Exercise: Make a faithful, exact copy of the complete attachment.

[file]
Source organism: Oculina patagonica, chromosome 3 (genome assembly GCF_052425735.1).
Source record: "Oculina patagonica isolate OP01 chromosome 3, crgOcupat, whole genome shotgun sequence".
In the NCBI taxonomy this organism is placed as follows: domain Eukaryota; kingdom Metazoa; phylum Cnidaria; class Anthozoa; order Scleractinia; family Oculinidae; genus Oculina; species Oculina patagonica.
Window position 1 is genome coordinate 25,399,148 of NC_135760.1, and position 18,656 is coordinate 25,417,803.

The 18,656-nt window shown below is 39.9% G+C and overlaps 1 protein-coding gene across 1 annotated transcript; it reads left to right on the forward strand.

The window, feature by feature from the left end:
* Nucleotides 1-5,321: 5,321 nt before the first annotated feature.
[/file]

Source organism: Oculina patagonica, chromosome 3 (genome assembly GCF_052425735.1).
Source record: "Oculina patagonica isolate OP01 chromosome 3, crgOcupat, whole genome shotgun sequence".
In the NCBI taxonomy this organism is placed as follows: domain Eukaryota; kingdom Metazoa; phylum Cnidaria; class Anthozoa; order Scleractinia; family Oculinidae; genus Oculina; species Oculina patagonica.
Window position 1 is genome coordinate 25,399,148 of NC_135760.1, and position 18,656 is coordinate 25,417,803.

The 18,656-nt window shown below is 39.9% G+C and overlaps 1 protein-coding gene across 1 annotated transcript; it reads left to right on the forward strand.

The window, feature by feature from the left end:
* Nucleotides 1-5,321: 5,321 nt before the first annotated feature.